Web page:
Preventing RA

Rheumatoid Arthritis
on February 29, 2012

Though preventing rheumatoid arthritis (RA) is impossible with current medical knowledge, it is possible to help slow or prevent the damage that causes the more severe symptoms of the disease. Rheumatoid arthritis is an autoimmune disease with no known cure, and it’s really not clear what determines who gets it. Unlike most other types of arthritis, RA is not tied to age or mechanical damage factors (though it is more common after 40), and it has no clear genetic ties. With this in mind, preventing or reducing the symptoms of RA becomes the primary goal of treatment. Once damage has been done, it may not be able to heal, but a number of timely treatment methods may prevent some damage in the first place.

Lifestyle changes. Rheumatoid arthritis does seem to be more prevalent in smokers, so kicking the nicotine is one of the top suggestions for preventing RA. The Mayo Clinic states, “Self-care measures, when used along with your rheumatoid arthritis medications, can help you manage your signs and symptoms.” These measures include regular exercise to help strengthen the support around damaged joints, reducing stress, and applying alternating hot and cold compresses to help reduce the pain in tender joints. Certain fatty acids, such as those present in fish oil, may also be beneficial.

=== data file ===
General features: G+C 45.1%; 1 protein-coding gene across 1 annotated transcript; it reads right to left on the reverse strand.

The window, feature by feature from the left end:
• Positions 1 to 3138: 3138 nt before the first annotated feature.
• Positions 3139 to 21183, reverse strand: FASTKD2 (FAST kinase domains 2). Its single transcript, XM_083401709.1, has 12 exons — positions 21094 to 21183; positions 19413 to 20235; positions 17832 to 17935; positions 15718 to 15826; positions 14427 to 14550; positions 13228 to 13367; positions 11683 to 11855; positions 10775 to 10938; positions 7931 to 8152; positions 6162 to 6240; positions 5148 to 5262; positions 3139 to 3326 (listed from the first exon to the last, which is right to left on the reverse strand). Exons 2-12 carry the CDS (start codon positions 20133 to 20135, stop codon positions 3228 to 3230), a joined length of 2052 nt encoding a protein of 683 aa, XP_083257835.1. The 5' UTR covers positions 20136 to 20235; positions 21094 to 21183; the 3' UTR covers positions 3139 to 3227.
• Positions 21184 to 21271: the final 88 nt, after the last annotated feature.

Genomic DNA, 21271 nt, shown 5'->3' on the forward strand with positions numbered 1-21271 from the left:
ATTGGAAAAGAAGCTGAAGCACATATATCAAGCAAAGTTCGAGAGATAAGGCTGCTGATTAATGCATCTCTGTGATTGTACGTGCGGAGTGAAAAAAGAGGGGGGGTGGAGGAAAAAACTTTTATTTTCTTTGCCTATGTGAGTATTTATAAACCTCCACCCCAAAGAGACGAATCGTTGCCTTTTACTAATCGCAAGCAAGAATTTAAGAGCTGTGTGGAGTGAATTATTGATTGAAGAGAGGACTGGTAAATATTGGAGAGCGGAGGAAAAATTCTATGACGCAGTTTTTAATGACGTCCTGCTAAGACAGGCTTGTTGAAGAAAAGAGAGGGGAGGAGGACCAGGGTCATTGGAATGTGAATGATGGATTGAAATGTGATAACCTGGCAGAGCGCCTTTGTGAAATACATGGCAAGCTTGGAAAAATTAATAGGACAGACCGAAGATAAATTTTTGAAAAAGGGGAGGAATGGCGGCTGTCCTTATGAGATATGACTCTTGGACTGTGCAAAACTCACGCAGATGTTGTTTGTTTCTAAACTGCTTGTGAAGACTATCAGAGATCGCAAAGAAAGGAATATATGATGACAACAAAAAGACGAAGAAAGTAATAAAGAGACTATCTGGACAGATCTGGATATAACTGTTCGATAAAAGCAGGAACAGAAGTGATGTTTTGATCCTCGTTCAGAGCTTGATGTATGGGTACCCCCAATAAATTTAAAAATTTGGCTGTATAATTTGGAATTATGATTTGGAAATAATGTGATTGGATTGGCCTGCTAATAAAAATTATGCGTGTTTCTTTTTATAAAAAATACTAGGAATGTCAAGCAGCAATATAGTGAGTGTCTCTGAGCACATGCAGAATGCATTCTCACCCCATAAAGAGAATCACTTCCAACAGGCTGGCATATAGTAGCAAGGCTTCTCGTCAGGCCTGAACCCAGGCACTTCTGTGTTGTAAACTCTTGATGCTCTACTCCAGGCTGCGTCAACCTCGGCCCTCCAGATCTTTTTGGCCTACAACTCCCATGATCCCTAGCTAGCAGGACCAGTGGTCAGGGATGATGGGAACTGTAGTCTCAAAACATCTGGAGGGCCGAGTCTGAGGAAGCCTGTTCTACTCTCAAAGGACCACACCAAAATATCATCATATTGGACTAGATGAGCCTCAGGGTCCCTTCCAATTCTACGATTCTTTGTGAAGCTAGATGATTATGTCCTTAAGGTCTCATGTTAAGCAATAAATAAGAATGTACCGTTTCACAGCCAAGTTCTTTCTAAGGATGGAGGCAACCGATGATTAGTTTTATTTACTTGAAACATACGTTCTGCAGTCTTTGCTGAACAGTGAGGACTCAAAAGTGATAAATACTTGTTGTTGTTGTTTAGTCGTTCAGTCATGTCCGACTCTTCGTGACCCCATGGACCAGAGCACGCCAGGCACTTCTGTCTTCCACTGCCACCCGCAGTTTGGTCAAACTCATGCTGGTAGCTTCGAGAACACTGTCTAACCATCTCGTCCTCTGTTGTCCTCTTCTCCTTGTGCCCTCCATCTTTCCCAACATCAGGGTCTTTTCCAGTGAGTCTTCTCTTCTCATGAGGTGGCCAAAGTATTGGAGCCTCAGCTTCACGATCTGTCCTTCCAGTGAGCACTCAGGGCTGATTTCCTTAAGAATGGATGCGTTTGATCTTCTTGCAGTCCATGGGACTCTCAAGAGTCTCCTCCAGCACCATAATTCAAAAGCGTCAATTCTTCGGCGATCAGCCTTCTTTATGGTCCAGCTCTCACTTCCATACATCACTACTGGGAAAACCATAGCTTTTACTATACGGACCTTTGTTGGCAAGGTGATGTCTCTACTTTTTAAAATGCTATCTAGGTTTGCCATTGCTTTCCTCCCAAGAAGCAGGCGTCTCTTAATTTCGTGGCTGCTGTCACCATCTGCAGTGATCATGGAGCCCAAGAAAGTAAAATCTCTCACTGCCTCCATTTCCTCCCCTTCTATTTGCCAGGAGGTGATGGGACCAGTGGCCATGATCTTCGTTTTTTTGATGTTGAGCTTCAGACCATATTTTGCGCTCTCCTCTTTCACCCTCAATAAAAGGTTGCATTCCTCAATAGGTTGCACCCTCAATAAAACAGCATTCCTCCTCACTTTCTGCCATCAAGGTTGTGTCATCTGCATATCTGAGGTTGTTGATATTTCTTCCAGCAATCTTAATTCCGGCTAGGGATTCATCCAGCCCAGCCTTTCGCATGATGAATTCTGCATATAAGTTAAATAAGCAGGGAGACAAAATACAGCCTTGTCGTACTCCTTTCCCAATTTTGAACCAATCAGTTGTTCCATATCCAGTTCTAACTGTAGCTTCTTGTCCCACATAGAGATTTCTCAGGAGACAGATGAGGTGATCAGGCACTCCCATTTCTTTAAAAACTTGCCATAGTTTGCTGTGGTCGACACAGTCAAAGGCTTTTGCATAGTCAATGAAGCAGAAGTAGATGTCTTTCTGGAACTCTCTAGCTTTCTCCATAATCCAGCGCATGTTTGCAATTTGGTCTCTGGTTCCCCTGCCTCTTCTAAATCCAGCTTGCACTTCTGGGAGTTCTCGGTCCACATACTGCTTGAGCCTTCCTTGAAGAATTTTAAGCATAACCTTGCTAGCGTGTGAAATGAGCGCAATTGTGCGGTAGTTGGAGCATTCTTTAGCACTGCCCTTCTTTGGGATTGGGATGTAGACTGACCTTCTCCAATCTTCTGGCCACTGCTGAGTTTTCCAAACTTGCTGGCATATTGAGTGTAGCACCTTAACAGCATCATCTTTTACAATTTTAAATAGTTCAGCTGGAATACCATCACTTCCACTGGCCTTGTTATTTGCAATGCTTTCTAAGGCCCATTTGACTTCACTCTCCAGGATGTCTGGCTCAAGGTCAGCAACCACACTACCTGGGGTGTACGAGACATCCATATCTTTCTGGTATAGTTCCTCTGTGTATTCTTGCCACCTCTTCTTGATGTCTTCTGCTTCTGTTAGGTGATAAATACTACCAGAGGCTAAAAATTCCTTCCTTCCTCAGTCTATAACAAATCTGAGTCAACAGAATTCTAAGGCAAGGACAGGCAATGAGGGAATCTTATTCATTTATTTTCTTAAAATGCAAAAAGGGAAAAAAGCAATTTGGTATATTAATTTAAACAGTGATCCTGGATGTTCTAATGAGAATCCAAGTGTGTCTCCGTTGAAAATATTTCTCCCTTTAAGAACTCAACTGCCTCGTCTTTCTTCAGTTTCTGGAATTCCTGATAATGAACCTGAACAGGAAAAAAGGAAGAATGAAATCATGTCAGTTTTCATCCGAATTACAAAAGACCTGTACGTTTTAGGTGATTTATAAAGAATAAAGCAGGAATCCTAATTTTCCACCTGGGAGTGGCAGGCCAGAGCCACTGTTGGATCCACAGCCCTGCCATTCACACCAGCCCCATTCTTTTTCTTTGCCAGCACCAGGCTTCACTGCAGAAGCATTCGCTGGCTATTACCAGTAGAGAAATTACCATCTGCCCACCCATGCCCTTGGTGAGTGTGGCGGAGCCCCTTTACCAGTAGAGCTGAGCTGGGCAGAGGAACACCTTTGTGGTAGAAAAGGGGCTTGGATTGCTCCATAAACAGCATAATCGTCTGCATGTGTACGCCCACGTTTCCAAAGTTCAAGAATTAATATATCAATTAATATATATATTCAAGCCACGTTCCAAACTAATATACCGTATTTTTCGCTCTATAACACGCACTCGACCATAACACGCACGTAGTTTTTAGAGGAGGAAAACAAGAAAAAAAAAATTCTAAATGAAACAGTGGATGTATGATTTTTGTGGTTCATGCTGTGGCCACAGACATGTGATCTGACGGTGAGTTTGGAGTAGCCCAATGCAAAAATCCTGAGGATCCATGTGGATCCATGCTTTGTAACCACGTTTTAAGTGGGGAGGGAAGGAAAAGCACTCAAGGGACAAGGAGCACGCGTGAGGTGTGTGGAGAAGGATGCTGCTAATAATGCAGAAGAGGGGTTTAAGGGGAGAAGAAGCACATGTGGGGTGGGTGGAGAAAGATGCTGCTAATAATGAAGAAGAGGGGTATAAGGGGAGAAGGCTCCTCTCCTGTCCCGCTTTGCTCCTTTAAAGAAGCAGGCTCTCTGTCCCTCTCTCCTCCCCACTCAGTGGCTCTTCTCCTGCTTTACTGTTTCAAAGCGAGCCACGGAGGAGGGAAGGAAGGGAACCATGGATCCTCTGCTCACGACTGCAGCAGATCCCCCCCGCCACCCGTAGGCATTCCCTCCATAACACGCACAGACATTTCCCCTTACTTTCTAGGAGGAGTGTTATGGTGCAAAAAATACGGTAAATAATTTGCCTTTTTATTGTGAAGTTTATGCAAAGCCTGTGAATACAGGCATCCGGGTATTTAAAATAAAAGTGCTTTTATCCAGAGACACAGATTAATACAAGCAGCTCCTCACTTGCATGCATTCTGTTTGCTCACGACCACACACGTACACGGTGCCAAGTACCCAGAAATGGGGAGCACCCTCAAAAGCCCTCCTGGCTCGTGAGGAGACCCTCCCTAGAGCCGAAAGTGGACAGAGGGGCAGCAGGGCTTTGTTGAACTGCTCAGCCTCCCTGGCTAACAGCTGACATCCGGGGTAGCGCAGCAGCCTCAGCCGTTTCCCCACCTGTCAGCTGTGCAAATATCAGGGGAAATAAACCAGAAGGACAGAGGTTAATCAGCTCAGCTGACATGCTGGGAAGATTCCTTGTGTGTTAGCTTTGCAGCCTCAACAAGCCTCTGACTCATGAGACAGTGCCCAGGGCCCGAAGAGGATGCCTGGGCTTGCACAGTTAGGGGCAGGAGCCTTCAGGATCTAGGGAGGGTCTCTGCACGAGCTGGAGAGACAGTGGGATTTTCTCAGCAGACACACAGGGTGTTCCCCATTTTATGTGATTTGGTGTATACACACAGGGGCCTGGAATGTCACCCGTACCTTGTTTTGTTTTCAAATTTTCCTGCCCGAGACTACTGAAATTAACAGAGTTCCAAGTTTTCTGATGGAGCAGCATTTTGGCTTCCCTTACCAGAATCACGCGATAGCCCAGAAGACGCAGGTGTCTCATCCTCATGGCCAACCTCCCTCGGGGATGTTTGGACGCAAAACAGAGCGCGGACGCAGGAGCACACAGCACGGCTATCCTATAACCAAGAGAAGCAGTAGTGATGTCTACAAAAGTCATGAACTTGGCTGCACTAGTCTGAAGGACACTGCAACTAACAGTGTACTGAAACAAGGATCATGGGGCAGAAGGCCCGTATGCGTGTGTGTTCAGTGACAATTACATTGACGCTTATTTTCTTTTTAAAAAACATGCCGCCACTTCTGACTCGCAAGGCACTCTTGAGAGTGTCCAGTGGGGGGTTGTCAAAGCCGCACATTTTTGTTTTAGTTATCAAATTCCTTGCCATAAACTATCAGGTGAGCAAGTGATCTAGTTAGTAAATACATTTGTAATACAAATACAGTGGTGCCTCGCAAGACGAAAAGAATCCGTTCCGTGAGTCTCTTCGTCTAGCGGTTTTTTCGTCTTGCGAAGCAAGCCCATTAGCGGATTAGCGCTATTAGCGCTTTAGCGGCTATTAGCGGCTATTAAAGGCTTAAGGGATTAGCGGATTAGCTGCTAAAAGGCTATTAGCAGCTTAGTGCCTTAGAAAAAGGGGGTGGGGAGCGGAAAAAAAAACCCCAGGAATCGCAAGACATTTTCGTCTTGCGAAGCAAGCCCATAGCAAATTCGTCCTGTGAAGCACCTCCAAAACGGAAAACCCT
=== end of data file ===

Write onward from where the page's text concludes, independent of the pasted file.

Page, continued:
Medical treatments. Your doctor will most likely recommend a combination of drug therapy and lifestyle changes for preventing the worst of your RA symptoms. These drugs may include anti-inflammatory drugs, steroids, immunosuppressants and TNF inhibitors, among others. The exact treatments your doctor chooses will likely depend on the severity of the symptoms, as well as what parts of your body are being threatened. While joint pain is often the most noticeable RA symptom, the disease can also attack major organs and other bodily systems. In general, leading a healthy lifestyle with a well-balanced diet may help protect your body, ensure there are no nutrient deficiencies that could exacerbate the problems, and improve the body's ability to fight off the effects of rheumatoid arthritis by giving it the best possible chance to heal.